Are the arts at the center of software’s evolution?
By Scott Rappaport
UC Santa Cruz
August 20, 2019 — Santa Cruz, CA
(Image above: The Software Arts is an invitation to artists and humanists to see how their ideas are at the very root of software, as well as an invitation to computer scientists to envision themselves as artists and humanists. Source: Sack book cover)
In his new book, The Software Arts, UC Santa Cruz professor Warren Sack presents an alternative history of computing that puts the arts at the center of software’s evolution.
Tracing the origins of software back to the step-by-step instructions of how things were created in the workshops of 18th-century artists and artisans, he illustrates how today’s programming languages are the upshot of past efforts to describe the mechanical arts in the language of the liberal arts.
As a result, Sack views his book as an invitation to artists and humanists to see how their ideas are at the very root of software, as well as an invitation to computer scientists to envision themselves as artists and humanists.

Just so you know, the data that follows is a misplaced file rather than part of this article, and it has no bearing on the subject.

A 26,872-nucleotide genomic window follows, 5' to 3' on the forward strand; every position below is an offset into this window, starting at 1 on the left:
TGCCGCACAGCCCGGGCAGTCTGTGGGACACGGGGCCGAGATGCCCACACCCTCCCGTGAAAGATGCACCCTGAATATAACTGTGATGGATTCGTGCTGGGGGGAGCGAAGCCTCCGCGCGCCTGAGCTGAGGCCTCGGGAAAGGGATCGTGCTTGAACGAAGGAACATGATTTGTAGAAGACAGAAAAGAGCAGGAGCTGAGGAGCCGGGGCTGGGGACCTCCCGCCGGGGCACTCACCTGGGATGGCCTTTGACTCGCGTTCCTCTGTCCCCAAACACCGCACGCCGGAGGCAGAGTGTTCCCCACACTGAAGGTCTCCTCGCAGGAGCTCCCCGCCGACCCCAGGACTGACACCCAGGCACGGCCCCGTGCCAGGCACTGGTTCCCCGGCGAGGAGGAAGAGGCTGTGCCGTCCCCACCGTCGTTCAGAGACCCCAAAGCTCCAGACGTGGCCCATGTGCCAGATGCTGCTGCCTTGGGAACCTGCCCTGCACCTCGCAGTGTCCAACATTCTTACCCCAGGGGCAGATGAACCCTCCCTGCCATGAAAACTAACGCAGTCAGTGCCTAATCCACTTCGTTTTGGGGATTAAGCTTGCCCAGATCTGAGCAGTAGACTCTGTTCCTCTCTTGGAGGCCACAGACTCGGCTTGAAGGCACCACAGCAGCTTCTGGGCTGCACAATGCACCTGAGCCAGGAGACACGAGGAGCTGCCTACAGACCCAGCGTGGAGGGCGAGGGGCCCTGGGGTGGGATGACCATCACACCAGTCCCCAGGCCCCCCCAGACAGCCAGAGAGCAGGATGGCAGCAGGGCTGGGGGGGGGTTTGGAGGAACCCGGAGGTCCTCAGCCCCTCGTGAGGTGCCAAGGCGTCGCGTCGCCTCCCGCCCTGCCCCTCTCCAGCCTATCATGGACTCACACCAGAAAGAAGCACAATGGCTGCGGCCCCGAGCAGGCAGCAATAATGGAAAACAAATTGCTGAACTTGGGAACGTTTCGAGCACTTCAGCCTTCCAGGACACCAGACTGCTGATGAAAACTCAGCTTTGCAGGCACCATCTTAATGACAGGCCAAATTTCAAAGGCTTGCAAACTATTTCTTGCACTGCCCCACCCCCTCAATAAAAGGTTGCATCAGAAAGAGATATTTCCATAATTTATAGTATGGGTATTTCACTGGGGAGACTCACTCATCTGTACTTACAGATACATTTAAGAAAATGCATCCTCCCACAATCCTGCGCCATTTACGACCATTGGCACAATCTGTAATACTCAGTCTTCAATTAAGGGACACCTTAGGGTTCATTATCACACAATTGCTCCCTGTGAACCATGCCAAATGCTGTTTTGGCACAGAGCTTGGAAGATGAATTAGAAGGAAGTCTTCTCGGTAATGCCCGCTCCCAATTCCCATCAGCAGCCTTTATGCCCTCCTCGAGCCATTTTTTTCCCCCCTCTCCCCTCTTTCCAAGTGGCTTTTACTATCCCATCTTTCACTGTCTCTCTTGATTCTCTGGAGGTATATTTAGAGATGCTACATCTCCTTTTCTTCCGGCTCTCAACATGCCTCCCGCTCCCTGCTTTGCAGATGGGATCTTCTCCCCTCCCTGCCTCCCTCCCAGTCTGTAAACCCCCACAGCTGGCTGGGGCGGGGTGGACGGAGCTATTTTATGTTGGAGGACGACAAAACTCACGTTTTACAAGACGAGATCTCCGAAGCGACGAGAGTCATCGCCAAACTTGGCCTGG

The Software Arts is the latest contribution to the emerging field of software studies and part of an MIT Press series about the subject. Software studies tracks how software is integrated into the practices of contemporary culture and society—both through the scholarship of the humanities and social sciences, and in the software creation and research methods of computer science, the arts, and design.
A media theorist, software designer, and artist, Sack is chair and professor of the Film and Digital Media Department at UC Santa Cruz. His artwork has been exhibited by SFMoMA (San Francisco), the Whitney Museum of American Art (New York), the New Museum of Contemporary Art (New York), the Walker Art Center (Minneapolis), and the ZKM (Karlsruhe, Germany).
Sack’s research has been supported by the Paris Institute for Advanced Study, the American Council of Learned Societies, the Sunlight Foundation, and the National Science Foundation.
I recently spoke with Sack about The Software Arts:
Q. What inspired you to write this book?
A. Ever since I was an undergraduate computer science major taking art courses, it seemed obvious to me that writing software is an art.
Continue reading here: https://news.ucsc.edu/2019/08/sack-software-arts.html
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